What are some enjoyable questions to ask a dying parent or loved one?

Answer: Perhaps your parent or loved one might enjoy answering these questions:

  1. What were the best bits you remember of your life?
  2. What were your proudest moments?
  3. Is there any unfinished business or messages to pass on to others?
  4. Find lots of photos of her or him, especially old photos, go through them together and ask,  “Which are your favourite photos,and why?” Ask lots of questons about what’s happening in the photos.
  5. Is there any advice you’d like to give me?
  6. What were the happiest moments of your life?
  7. What are some of the funniest moments of your life?
  8. Is there any experience you regret not having?What are some of the most embarrassing moments?
  9. How did you and Dad (or Mum or loved one’s spouse), meet?
  10. Why did your parents give you your name?
  11. Who were your best friends in school?
  12. What  was your Mum like when you were growing up? What sort of things did you fight about?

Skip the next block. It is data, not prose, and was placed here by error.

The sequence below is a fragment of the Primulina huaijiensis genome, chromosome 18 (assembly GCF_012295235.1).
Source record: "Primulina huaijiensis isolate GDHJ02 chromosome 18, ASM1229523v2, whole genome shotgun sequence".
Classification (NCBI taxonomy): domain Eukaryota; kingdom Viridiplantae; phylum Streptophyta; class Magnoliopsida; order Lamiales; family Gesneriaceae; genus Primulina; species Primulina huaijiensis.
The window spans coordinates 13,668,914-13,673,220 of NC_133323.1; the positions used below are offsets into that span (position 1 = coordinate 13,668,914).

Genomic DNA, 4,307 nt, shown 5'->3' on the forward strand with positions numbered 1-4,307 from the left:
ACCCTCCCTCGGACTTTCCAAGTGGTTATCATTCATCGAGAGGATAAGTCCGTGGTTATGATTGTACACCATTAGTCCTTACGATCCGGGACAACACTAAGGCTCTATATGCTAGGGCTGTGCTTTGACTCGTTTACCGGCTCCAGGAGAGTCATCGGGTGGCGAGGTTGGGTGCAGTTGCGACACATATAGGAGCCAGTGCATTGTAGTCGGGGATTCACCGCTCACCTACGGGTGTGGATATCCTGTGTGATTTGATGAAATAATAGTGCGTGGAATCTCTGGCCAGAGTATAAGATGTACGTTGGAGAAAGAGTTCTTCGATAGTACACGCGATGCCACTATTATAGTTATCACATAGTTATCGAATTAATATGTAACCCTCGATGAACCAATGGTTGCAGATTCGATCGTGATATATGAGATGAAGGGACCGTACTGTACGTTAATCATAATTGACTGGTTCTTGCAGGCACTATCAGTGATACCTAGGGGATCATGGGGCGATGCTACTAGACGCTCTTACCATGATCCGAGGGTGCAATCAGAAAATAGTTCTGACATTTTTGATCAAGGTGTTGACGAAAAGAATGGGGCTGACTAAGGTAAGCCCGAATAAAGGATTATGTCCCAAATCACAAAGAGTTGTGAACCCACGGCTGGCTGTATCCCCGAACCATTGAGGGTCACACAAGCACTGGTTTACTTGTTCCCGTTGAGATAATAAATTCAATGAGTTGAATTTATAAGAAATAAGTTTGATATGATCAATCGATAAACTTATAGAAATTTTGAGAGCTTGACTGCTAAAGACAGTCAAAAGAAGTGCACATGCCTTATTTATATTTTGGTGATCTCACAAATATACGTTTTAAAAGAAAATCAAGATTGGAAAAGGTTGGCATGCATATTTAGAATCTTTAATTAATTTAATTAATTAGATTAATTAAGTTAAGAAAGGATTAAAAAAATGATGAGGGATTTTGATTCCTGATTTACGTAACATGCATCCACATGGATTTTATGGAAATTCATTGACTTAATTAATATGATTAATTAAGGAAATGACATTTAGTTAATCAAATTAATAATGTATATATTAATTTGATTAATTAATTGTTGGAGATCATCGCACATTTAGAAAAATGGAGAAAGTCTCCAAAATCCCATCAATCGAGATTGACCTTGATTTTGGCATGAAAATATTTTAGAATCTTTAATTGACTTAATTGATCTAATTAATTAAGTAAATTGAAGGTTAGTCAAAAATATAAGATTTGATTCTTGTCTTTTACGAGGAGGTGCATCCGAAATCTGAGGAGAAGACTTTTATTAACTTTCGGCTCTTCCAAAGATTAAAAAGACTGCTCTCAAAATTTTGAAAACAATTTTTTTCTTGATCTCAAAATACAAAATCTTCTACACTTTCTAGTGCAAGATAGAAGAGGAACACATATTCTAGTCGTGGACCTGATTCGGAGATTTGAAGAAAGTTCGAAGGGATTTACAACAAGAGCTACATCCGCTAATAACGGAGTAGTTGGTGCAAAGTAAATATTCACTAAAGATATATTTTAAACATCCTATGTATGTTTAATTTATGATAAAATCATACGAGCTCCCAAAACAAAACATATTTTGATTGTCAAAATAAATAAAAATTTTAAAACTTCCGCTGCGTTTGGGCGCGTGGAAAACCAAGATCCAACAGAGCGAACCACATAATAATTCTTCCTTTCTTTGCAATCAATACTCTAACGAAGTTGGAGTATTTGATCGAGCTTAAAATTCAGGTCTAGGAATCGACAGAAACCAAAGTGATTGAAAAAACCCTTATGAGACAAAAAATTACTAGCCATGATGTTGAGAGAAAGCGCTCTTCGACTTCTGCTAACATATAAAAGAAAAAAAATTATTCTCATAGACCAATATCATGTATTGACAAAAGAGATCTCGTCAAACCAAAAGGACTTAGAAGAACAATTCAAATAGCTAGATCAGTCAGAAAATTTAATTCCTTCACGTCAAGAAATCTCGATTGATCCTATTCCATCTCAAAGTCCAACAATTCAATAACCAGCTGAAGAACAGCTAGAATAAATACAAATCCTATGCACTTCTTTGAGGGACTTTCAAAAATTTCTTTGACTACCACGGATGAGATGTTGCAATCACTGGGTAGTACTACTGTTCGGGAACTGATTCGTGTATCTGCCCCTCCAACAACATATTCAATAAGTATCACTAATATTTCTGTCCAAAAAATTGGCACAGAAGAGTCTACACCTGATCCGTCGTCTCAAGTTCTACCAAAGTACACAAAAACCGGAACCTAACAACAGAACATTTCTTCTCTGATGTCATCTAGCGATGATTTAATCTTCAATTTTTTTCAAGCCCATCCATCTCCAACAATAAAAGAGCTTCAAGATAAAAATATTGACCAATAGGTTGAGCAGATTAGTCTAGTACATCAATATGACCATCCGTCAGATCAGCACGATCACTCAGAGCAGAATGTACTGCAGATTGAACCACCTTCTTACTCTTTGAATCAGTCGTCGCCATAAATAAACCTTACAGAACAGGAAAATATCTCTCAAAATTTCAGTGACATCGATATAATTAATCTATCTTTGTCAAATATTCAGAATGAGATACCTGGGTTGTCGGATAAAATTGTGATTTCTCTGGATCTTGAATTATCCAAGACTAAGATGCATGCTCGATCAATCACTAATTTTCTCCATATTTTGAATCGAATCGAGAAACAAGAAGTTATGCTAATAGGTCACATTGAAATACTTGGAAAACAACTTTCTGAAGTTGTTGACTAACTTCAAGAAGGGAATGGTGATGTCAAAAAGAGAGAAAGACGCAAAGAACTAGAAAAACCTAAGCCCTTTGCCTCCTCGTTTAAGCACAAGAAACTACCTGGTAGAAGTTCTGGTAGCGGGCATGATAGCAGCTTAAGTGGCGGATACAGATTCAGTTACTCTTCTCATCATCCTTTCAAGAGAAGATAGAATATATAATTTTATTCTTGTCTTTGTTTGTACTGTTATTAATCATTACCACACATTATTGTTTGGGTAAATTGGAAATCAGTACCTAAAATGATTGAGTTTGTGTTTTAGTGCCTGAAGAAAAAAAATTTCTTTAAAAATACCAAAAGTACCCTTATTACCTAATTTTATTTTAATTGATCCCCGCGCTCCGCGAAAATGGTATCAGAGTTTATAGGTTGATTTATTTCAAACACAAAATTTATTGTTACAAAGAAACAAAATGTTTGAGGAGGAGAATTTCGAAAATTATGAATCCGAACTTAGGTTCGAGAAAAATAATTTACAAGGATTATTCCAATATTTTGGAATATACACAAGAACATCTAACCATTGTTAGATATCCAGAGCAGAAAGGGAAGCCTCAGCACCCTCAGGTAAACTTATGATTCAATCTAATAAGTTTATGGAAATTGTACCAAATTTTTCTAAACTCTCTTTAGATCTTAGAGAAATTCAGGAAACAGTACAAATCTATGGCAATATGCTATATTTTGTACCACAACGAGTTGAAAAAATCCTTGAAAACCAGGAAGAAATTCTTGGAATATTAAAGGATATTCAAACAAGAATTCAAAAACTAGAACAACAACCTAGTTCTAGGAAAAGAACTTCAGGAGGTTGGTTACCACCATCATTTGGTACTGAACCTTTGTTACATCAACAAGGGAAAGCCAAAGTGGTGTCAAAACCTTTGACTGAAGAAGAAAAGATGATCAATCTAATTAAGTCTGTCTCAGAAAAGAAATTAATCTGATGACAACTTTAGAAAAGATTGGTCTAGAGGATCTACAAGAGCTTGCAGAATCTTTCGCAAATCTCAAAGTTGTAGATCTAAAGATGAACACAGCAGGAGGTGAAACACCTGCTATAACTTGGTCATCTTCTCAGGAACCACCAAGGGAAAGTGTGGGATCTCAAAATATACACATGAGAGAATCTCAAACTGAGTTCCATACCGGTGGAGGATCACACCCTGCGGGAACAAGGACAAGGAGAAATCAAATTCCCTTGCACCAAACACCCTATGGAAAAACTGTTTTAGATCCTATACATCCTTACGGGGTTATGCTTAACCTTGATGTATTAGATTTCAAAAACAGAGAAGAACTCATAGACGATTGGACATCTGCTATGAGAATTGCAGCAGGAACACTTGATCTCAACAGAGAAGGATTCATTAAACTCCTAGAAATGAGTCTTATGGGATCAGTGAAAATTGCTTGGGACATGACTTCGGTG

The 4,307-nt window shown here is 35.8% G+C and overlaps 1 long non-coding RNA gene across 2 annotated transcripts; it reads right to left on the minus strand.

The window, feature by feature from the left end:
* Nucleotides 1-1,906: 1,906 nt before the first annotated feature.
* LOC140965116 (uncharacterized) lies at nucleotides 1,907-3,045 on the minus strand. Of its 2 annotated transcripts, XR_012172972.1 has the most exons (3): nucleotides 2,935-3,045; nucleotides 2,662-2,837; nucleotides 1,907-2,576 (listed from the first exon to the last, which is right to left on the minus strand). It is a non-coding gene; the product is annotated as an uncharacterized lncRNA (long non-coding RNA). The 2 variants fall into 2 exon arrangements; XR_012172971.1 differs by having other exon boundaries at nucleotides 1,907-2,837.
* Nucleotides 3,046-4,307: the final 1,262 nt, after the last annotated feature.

13. What was your Dad like? What sort of things did you fight about?
  14. When did you have your first kiss? Who was it with? Did you like it?
  15. What was your favourite pet when you were a child?
  16. What were you like as a child? How were you different from how you are now?
  17. What did you get into trouble for when you were a child?
  18. What is your favourite food memory when growing up?
  19. What was your favourite toy?
  20. What was your favourite game?

These questions come from questions mentioned in these two articles:

What questions should a child ask their parent before the parent dies?
100 questions to ask your parents

PS: Here is a very nice article:

How to Say Good-bye When Someone You Love Is Dying

It included this wise message:

Dying people want to hear four very specific messages from their loved ones, says palliative-care physician Ira Byock, author of The Four Things That Matter Most:

“Please forgive me.”
“I forgive you.”
“Thank you.”
“I love you.”

Ask yourself: “Is there anything critically important that would be left unsaid in our relationship if either of us died today?” says Byock, who’s also director of Palliative Medicine at Dartmouth-Hitchcock Medical Center in New Hampshire. 

About Anne Austin

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